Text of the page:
Richard Yeagley’s The Sunday Sessions screens at Chicago’s Gene Siskel Film Center as part of their ongoing Stranger Than Fiction documentary series. The prevailing sentiment of this month long-series centers on concerns of identity, with the seven films of the series all demonstrating the rather unconventional routes that men, women, and children take in an attempt to achieve some measure of self-actualization. However, it’s Yeagley’s troubling documentary about gay conversion therapy that left me most concerned about the reluctance with which the young and idealistic refuse to learn the ways of the world. For The Sunday Sessions is a film not about achieving self-actualization, but rather denying it, proposing that conventional cultural mores and antiquated modes of spiritual thought inform a tradition of behavior that needs to be actively subscribed to. To do what’s natural is, in effect, unnatural.Read More
Adam Robitel’s Escape Room posits that we are all hermetically sealed in our own isolation chambers, locked within man-made structures of guilt, self-doubt, and despair, listening, recounting, and mentally relitigating the same tired series of traumatic events that cripple us into complacency. Or at least it’s what the film tries to suggest. This is a film that requires a pretty endless series of mental acrobatics to make sense of, whether it be the inanity of its plotting or the skull-clutching awkwardness of its performers reciting banal, hackneyed platitudes from a screenplay that would seem amateurish to even a SyFy network executive. Welcome to the cinematic dregs of January, this film would seem to announce.Read More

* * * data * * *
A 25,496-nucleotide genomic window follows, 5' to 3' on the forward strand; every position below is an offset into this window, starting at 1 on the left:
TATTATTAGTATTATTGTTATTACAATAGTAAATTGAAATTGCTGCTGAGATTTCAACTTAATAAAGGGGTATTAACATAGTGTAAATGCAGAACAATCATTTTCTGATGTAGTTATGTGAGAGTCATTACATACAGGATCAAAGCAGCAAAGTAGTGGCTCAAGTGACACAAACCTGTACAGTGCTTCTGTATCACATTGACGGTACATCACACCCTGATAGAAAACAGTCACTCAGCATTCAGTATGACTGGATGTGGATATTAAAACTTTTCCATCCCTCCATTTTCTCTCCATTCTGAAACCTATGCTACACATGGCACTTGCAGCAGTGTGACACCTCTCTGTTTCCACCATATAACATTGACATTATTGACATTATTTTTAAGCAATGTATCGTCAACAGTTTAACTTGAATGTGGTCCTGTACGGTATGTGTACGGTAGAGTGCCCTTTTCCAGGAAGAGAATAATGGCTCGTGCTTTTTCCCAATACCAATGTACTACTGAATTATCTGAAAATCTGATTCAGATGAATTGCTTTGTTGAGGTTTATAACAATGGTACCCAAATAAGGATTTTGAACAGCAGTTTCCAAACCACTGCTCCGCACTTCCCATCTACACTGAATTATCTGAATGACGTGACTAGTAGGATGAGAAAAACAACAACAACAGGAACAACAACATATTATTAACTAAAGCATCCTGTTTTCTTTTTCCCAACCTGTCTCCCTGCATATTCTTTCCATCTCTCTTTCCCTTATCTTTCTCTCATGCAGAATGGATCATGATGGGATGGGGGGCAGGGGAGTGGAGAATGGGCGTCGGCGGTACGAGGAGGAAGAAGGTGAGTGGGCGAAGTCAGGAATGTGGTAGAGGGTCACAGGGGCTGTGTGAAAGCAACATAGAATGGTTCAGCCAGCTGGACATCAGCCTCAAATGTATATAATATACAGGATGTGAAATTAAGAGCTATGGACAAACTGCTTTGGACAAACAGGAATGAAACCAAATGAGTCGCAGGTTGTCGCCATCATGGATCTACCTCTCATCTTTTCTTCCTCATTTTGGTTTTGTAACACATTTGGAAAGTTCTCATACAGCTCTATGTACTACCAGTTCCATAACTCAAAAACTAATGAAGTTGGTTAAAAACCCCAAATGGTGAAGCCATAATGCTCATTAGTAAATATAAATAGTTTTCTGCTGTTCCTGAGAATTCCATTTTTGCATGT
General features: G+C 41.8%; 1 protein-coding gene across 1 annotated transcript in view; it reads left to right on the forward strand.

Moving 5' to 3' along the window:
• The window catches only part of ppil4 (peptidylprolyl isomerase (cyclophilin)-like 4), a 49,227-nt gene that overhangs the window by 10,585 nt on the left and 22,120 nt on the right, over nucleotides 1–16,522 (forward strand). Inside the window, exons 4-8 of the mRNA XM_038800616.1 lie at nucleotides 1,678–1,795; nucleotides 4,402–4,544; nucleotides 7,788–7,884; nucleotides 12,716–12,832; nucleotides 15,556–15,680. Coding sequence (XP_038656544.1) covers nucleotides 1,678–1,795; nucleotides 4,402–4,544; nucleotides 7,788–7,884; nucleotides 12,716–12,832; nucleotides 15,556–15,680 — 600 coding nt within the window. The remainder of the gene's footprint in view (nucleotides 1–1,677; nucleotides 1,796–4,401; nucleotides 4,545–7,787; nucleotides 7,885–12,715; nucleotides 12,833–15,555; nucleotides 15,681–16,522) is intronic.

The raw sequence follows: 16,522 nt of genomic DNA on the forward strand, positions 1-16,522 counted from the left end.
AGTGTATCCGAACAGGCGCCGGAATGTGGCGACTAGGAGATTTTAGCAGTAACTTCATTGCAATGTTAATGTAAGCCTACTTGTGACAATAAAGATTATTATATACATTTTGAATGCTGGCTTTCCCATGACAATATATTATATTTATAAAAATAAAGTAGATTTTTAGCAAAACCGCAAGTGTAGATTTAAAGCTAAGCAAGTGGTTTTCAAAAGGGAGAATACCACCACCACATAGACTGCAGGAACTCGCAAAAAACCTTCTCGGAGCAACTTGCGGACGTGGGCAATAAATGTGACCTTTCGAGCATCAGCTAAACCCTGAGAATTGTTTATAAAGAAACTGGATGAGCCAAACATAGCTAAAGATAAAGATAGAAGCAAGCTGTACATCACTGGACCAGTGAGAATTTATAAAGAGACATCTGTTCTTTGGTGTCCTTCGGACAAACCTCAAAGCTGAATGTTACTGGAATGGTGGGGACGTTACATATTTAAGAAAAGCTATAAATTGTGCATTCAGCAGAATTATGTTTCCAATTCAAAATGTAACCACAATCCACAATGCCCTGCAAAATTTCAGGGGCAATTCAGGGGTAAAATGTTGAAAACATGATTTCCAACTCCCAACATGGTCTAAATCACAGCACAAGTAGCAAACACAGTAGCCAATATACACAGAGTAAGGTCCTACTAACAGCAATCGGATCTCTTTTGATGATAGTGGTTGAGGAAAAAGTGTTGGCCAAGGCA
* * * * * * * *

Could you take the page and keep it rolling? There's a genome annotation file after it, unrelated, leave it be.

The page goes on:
There’s this axiom: “The worst your past was, the worse your present will be.” I’ll try not to get too dramatic as I don’t want this to degenerate into whining. I felt myself thin away and teetering toward oblivion throughout passages of 2018. Or: it wasn’t the best year. I started it off unemployed, laid off a week prior to Thanksgiving 2017 and forced to hustle a menial, demeaning job to make it through the holiday season. It was humbling (which more often than not reads as: terrible) and a casual reminder that the distinction between nightmare and reality can be blurred beyond recognition.